Jane Taylor, a Queen Elizabeth mother, said problems have arisen due to the overcrowding and there exists an “unhealthy competition and lack of sense of community amongst the student body.”

The parents proposed an additional vice principal for the new school in order to act as a liaison between the two schools and help foster a unique school culture.

“I think that the school community raised some legitimate concerns around both
wanting to support the idea of the trying to develop a school community for the
Acadia students, but also the importance of the need of having an administrator
for those students,” said school board trustee Jane Bouey.

“At the same time, that administrator being a part of a wider administrative team at Queen Elizabeth. So there’s better communication and less chance of misunderstanding.”

School board trustee Allan Wong said regarding the parents’ additional requests “Most importantly the doors for dialogue and change continues. The other issues such as extra playground supervisors may be included in the upcoming budget process or any time later.”

Ecole Jules Quesnel has been undergoing seismic upgrades during this period, and will soon vacate the Queen Elizabeth portables so the new start-up school can move in this September.

Board officials are predicting a much smoother relationship between the two schools sharing the same playground, lunchroom and schoolgrounds.

“There’ll be far less numbers,” said Henry Ahking, manager of facilities and development. Though a concrete student numbers for the new school won’t be available till registration this September, some prospective students are expected to remain at the schools they now bus to, where they will be grandfathered into the existing population.

The Acadia Road school will include kindergarten students from the UBC area as well as new students and U Hill overflow students who choose to attend.

School overcrowding is not normally an issue at Vancouver schools, earlier this year the school board contemplated closing several Eastside schools with declining enrolments.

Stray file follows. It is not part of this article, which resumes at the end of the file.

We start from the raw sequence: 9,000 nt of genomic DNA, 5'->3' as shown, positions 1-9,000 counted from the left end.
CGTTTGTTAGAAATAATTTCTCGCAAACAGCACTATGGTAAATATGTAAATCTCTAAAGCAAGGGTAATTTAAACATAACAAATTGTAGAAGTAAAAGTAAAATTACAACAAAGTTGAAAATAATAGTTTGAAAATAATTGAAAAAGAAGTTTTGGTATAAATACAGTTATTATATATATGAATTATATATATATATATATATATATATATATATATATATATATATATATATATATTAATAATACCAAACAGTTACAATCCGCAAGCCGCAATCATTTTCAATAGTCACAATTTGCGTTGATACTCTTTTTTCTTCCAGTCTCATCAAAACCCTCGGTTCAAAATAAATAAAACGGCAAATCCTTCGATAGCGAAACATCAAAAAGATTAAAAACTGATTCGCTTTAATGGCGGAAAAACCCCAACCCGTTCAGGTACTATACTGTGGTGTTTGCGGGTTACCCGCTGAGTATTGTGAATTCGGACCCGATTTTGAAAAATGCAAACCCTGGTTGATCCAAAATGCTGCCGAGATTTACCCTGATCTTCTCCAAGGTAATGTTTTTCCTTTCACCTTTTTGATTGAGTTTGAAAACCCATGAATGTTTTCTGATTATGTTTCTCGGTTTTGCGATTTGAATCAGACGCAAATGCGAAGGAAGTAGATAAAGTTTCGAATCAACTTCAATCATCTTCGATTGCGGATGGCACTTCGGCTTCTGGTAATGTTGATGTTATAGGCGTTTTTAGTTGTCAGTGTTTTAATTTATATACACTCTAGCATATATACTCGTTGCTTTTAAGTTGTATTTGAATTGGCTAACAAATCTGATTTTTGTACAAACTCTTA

The school board’s plan to institute mandatory full-day kindergarten for every elementary school in Vancouver has only added to the stress that will be put on these schools in the coming year of sharing the facilities.

DPRK, North Korea, politics, reunification

>The Great Blight North #1

>Activists frequently set up shop in the center of Seoul’s main shopping district to decry the horrible human rights abuses perpetrated by a repressive regime against its seemingly peaceful citizens. Extrajudicial killings and wanton torture are all palpable in graphic colour photographs posted next to petitions urging help. Yet the call to action is not to fight Kim Jong-il and his henchmen, but the Chinese authorities for their persecution of Falun Gong practitioners!

Living here in the wealthy suburb of a relatively rich country – surrounded by the apex of consumer goods consumption – it is easy to lose sight of the fact that mere kilometers away lies one of the worst totalitarian dictatorships left on the planet. Movies like Children of the Secret State offer truly depressing portraits of what life is like for rural North Koreans not lucky enough to be part of the military cadre, yet the mainstream media in the South seem uninterested in publishing much more than the most recent diplomatic brinkmanship in the cat-and-mouse nuclear talks. Understandably, South Korean news agencies do not want to inflame tensions on the peninsula by sending in undercover reporters.

However, the media’s lens is tightly focused above the 38th parallel and as a result a clear lack of open dialogue and reflection exists in this country with regards to the North Korean question. How does President Lee Myung Bak’s hardline policy of engagement resonate with his compatriots? How do people here feel about reunification?

Funny you should ask, because this and many more questions will be answered in a new weekly post called “The Great Blight North.” These posts will aim to tell interesting stories and gauge the everyday citizen’s opinions on the North.

This week starts off with an short interview of Ginger, a thirty-something English recruiter who lives in Busan.

WaP: What is your earliest memory of North Korea or its people?

G: We were taught in elementary school that the communists are bad and I didn’t realize that it wasn’t a fair education for a long time.

WaP: Do you live in fear of the North attacking?
G: No, I don’t live in fear. But there were times that I got nervous but I don’t think they will attack without any warning.

WaP: Do you want re-unification?

G: Re-unification is ideal thing to happen but it’s not as ideal as it sounds I think. I’m hoping that we can go there just like we travel to other countries and all the divided families can meet their families in North freely.

WaP: How do you feel about the presence of American troops on the peninsula?
G: Well, I think it’s a necessary evil because we don’t spend as much money for military.

WaP: Is the “Sunshine Policy” the right way to engage North Korea?

G: I can’t say it’s right way but I like it better than Lee Myung Bak’s way.